• He has anxiety when it comes to speaking in front of other kids and even going outside. For context: When I tell him to go check the mail, he will pace behind the door [for too long] until he’s almost in trouble.  And at his last school, he would stand by the wall during lunch (not eating) and just wait for the bell to ring.
  • His processing is delayed.  When you speak to him, sometimes it will take a long time for him to respond, to the point where it may seem like he’s ignoring you or didn’t hear you.  – He heard you, but it takes a while for it to register.
  • His ‘stimming’ activity is usually twisting or playing with his hair.  – When he’s doing that, he’s thinking.  It helps him keep his train of thought.
  • My son is extremely smart and does not have any learning disabilities, but these other things cause him to fall behind in school.  – He has a hard time finishing work by a ‘deadline’ and/or doing things that require enthusiasm or noise/people.
  • We are [usually] absolute literal thinkers and often do not pick up on indirect or non-verbal communication. For context: If you tell my son he “should clean his desk,” he will only receive it as a suggestion due to the “should” in that sentence (and might not do it).  And if you ask him why he didn’t do it, he will likely give you his literal answer… “Because I didn’t want to.” If you say “Pick up the papers”, he might pick up the papers and just stand there holding them instead of putting them away.
  • He might be viewed as resistant or argumentative because he will ask questions to try to fully understand what someone is saying and/or figure out why he needs to do something.  In the scenario above with the papers, he might try to clarify by asking “Did you want me to put them away too?” – If you ever experience this, he is NOT trying to be disrespectful, I promise!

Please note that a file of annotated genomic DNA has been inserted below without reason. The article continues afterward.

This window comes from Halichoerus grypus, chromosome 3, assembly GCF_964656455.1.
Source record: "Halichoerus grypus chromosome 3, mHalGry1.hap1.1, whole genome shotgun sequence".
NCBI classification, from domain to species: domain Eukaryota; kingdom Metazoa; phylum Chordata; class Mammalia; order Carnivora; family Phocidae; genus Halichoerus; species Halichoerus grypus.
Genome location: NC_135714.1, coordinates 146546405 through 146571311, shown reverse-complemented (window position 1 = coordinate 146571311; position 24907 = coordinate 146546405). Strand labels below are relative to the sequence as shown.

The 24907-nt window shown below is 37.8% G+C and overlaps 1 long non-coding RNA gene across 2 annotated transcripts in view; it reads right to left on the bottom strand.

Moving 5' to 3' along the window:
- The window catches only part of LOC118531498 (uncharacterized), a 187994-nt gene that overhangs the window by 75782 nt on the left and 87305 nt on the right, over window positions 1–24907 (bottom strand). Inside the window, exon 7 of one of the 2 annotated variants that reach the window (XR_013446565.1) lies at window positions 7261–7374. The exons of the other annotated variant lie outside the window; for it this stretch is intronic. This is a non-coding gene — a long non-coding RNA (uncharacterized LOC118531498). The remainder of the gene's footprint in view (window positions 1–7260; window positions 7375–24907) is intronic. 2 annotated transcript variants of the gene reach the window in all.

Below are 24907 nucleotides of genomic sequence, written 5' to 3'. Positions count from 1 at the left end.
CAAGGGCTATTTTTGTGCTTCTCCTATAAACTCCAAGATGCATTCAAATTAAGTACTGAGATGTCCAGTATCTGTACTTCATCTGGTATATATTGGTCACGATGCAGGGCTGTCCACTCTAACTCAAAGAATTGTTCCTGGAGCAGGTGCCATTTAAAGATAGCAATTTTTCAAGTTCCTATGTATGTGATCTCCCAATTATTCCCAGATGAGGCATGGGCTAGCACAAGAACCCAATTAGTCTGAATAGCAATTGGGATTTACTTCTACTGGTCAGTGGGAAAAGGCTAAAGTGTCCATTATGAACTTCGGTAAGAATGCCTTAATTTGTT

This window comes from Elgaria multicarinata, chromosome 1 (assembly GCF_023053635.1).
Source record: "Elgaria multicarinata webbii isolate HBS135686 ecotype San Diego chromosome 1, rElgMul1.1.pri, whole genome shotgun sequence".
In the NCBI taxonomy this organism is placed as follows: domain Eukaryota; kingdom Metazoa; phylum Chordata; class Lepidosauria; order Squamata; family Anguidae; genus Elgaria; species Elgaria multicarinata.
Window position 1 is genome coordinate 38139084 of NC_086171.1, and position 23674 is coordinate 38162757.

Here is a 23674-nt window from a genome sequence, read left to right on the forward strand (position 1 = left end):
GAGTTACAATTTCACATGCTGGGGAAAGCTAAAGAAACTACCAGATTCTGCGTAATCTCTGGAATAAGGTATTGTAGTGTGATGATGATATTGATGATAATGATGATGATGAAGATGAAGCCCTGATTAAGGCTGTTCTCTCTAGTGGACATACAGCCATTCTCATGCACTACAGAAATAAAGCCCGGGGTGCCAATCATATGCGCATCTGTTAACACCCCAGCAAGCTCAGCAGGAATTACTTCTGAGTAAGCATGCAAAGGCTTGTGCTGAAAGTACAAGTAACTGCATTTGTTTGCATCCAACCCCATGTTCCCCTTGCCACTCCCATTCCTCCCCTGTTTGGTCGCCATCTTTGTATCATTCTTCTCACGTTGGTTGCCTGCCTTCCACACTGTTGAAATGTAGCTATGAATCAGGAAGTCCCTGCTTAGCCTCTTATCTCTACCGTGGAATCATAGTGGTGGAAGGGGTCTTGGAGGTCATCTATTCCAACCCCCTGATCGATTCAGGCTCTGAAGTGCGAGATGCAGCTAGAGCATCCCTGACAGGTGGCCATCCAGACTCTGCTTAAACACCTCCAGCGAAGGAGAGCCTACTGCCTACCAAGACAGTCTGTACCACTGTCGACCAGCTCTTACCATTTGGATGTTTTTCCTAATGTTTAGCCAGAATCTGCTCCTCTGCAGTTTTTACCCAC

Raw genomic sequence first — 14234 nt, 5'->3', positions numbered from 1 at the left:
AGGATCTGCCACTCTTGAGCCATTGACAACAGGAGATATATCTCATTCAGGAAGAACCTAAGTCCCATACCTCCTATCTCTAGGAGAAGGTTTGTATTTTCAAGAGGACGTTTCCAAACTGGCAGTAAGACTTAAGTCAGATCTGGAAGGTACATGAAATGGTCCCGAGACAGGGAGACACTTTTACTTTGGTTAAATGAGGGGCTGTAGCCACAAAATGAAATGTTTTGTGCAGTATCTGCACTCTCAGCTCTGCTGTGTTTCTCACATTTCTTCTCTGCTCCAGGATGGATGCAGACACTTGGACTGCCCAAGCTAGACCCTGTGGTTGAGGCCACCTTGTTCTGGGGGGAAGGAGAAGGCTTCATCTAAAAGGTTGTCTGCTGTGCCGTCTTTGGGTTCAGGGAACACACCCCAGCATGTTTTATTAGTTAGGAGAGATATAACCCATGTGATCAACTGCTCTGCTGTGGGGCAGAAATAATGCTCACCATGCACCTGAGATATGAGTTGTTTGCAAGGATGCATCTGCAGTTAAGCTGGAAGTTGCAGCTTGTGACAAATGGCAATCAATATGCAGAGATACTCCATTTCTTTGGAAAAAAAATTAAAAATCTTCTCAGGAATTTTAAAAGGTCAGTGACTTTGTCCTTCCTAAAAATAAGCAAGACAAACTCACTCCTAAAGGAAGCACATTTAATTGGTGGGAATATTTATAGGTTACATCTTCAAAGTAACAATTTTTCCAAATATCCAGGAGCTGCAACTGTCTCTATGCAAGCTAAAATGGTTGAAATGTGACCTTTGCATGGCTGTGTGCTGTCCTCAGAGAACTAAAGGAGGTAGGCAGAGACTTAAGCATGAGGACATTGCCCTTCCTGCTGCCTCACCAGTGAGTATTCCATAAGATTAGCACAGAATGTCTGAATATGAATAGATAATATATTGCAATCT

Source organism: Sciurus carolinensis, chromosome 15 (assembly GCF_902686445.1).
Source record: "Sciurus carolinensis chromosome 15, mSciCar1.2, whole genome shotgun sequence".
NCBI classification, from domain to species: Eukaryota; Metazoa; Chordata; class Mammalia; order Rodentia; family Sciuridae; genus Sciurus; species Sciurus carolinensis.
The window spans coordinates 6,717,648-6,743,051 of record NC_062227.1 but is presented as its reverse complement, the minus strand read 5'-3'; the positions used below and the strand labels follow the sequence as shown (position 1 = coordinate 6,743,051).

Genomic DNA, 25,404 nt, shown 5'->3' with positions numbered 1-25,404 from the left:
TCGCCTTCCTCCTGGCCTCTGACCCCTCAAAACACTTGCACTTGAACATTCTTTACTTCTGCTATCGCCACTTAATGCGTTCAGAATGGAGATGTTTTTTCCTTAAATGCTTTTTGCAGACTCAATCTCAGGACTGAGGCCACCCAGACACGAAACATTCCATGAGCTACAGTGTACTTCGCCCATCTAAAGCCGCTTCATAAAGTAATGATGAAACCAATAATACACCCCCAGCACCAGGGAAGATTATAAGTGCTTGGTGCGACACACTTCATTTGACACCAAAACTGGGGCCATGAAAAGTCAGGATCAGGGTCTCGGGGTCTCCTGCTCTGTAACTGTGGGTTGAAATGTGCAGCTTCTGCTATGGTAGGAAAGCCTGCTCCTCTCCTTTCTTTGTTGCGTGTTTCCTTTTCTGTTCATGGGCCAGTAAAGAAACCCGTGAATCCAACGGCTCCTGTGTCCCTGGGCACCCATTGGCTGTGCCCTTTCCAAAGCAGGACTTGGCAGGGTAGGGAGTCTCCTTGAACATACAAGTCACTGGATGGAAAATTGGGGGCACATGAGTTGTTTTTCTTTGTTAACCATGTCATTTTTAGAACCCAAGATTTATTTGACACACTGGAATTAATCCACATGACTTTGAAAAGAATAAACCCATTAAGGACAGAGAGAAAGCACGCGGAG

• On the extreme side: If you ask my son if he ‘has’ a name, he might just say “Yes” (but this is a common enough occurrence now that he may know that he needs to tell the person what his name is).
  • Stress makes all of these things a lot worse, and we do have a stressful situation at home right now (due to my own condition) – I am 100% sure it’s compounding the problem at school.

I know you all have a lot of students to work with, so I am not asking for any exceptions.  But I hope this helps shed some light on how his brain works.

He is really a good kid and I’m just trying to make sure the awareness is there because I had the same issues when I was his age – only I didn’t have a diagnosis and these characteristics just made life… difficult, to say the least.

Here is what we are doing at home to help him get back on track, and the help we need from you: 

Classwork

  • We are working with his doctor to get him on the right dosage of ADHD meds.  We put him on Adderall and implemented the 504 last year, which enabled him to recover from failing -and- end the year with A’s and B’s.  Doc switched his meds due to weight loss, so we just started something newHelp Needed: Please keep this in mind and let me know if you notice any degradation or improvements with his work habits.
  • I have been inquiring with him about make-up work and I can make sure he does it.  BUT he is not a reliable source as far as what needs to be done. Help Needed: If you will tell me specifically what he can do to bring his grade up in your respective classes, I will make sure he gets it done.  I would need to know (only for previous zeros/missing assignments that he can make up):